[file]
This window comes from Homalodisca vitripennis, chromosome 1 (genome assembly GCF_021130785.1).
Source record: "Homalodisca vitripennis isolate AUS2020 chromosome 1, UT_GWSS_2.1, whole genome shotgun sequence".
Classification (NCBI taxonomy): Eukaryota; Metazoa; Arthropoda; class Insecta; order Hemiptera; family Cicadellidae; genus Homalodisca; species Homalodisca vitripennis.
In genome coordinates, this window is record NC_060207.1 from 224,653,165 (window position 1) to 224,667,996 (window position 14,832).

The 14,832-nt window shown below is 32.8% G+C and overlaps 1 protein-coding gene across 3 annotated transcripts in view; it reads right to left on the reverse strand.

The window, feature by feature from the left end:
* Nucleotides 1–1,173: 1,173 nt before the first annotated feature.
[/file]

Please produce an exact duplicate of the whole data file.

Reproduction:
This window comes from Homalodisca vitripennis, chromosome 1 (genome assembly GCF_021130785.1).
Source record: "Homalodisca vitripennis isolate AUS2020 chromosome 1, UT_GWSS_2.1, whole genome shotgun sequence".
Classification (NCBI taxonomy): Eukaryota; Metazoa; Arthropoda; class Insecta; order Hemiptera; family Cicadellidae; genus Homalodisca; species Homalodisca vitripennis.
In genome coordinates, this window is record NC_060207.1 from 224,653,165 (window position 1) to 224,667,996 (window position 14,832).

The 14,832-nt window shown below is 32.8% G+C and overlaps 1 protein-coding gene across 3 annotated transcripts in view; it reads right to left on the reverse strand.

The window, feature by feature from the left end:
* Nucleotides 1–1,173: 1,173 nt before the first annotated feature.